Barry Kitchener, Harry Cripps, Teddy Sheringham, Terry Hurlock, Tim Cahill, Neil Harris, Paul Robinson. There have been many players who, whenever Millwall fans reminisce, will eloquently wax lyrical about how these are some of the greatest/hardest/most terrifying players they have ever seen at the Old and New Den. Players who we remember growing up watching wishing we could be, who we would cheer and chant their names from the stands and terraces. But what about the others? The players who when we find old programmes in the garage, we would flip it over and have completely forgotten that these players played a part in successful teams of the past. The ‘Steady Eddies’ who may not have scored hat-tricks or hit crunching tackles every week, but those who were reliable and wouldn’t let you down.
For this edition of Unsung Heroes, we look back to someone who has spent his Millwall career in the background, but he has been as important as any player who has donned a Millwall kit, Mr. Bye-for-Now.
Growing up on the terraces of the Old Den, it was in August 1970 that our stadium announcer heard about the vacancy and thought to himself “I think I can do this...” Club secretary at the time Gordon Borland saw the application and invited the young Bye-for-Now for a trial and the rest, as they say, is history.
There were many funny and memorable moments in the forty-nine years of announcing, but the ones that came to mind were when the ref had lost the pea out of the whistle and everyone was running around to look for a new one! Another time was when a message had come through saying people could go on the pitch at the end of the game, which was relayed over the tannoy. The Police Chief Inspector, however, was quick to point out this stadium wide announcement was incorrect and nearly pinned Mr. Bye-for-Now against the wall! The saddest emotion and moment was when Cripps died and wreaths were placed on the pitch in the former captain’s memory. It was very touching to have to talk and commentate through those moments before the silence. Our voice in the speaker was a great fan of ‘Arry and even to this day Cripps was his all-time hero.
Always being a Millwall fan, his Dad worked seven days a week, but Good Friday was the time he would take the young Bye-for-Now to this mysterious place called “Millwall”. Living in Borough at the time, the family would have a drink in the Bricklayers Arms before a game and would bundle into a lorry that would pick them up and take them to a game, then one Good Friday at 7-8 years of age it was his turn to finally make his journey to The Den for the first time. Although attending a few games at non-league level, he never considered any other football team and he was hooked!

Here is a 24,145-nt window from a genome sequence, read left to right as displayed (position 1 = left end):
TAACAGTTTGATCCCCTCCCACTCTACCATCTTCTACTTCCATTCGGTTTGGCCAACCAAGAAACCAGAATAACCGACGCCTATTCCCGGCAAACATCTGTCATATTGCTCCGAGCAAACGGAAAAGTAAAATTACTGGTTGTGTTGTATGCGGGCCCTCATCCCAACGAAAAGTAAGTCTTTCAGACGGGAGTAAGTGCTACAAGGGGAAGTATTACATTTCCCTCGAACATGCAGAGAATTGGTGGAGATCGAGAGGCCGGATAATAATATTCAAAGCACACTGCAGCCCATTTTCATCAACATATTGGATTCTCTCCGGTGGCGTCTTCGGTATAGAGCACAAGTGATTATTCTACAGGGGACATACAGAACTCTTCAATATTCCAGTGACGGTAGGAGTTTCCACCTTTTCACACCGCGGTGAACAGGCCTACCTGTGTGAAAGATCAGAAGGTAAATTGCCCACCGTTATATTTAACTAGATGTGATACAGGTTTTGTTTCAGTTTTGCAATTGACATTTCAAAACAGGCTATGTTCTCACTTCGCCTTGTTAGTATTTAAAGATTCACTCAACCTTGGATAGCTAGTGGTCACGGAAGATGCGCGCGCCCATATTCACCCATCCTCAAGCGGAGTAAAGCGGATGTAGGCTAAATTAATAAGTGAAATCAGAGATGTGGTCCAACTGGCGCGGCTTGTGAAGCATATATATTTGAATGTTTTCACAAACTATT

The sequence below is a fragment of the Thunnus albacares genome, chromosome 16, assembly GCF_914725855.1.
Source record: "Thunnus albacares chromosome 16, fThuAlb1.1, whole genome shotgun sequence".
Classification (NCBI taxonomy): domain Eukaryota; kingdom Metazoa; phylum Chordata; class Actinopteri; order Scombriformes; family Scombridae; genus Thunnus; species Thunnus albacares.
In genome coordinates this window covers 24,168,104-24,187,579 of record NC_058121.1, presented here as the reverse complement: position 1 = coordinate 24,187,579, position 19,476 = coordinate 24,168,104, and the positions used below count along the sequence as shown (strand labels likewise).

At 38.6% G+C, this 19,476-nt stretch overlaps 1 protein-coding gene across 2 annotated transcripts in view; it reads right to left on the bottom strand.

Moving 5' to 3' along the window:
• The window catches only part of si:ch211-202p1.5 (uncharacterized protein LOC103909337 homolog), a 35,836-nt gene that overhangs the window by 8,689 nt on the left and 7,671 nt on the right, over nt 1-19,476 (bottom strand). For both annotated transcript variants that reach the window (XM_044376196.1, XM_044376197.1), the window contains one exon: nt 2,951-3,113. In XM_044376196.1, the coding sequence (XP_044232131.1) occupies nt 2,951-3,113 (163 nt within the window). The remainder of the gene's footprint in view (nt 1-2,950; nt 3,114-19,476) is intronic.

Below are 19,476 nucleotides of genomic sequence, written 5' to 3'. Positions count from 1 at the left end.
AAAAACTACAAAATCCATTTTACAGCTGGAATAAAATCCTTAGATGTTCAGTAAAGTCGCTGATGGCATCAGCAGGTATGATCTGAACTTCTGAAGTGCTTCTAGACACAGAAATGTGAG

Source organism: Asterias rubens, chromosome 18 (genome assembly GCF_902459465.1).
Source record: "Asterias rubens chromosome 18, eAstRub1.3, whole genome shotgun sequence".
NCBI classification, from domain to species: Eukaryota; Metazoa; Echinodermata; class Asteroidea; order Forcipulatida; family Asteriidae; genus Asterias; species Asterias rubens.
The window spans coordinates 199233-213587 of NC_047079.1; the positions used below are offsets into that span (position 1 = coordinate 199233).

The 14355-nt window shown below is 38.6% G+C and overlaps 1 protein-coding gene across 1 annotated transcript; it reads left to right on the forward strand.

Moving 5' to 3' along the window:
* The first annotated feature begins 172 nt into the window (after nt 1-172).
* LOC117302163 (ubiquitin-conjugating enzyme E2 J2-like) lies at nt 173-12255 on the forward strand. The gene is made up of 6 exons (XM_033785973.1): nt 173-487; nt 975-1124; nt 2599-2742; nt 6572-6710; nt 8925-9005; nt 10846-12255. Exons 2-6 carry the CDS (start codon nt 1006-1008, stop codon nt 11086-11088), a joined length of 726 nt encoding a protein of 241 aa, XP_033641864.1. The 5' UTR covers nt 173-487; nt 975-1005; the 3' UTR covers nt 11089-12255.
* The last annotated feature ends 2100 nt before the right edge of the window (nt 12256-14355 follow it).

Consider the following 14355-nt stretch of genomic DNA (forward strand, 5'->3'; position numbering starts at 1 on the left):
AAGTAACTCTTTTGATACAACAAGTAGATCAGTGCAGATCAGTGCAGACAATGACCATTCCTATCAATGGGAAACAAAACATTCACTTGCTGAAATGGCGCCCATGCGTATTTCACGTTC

It is a family affair with his son John helping with the technical side and his 14-year-old grandson, Jack comes along to help - although our man in the booth is reluctant to give up the microphone just yet!
The day of promotion to the Old First Division and also the FA Cup Semi Final at Old Trafford were two games he recalls as the biggest Bye-for-Now had ever encountered. He remembers a man behind him in Manchester saying his “dad would have died for this moment” and that really hit home to what we had achieved and how rare it was that a team like Millwall had made the cup final. There are 4-4 draws and the end-to-end stuff is great, but the games with real meaning are the ones that stay in the memory forever.
There are times when even our astute professional can get it wrong - twice the theme tune was put on when it wasn’t a goal, with the most memorable being the Sheffield Wednesday game when he thought Craig had scored from a corner… as had half the stadium! The names of visiting players can be quite a challenge to read out at times, but the tip is to break it down and make it flow: rehearsal is key if you don’t know the name and the advice is to go through it with confidence, as if you get it wrong the only person who would really know is the player and he can’t hear you anyway!
Although the facilities are better, Mr Bye-for-Now preferred the Old Den and Harry Cripps is his favourite player. He epitomised the Millwall player and when he was being called on, his first action was to roll his sleeves up and clawing the floor like a bull about to attack a matador. Harry would give you ten goals a year, always had a smile, didn’t take himself too seriously, but gave everything!
And where did “Bye-for-Now” come from? - by accident and the fans noticed he did it more than he did! It certainly wasn’t a purposeful or a cultured thing and although Hey Jude is played now, he does sneak in the “Bye-for-Now” at the full-time announcements when people are leaving the stadium.
Next year will be his 50th year announcing for the club and his enthusiasm continues to shine through. On behalf of all the home and travelling fans, we thank you for all your hard work and dedication you’ve brought over the years.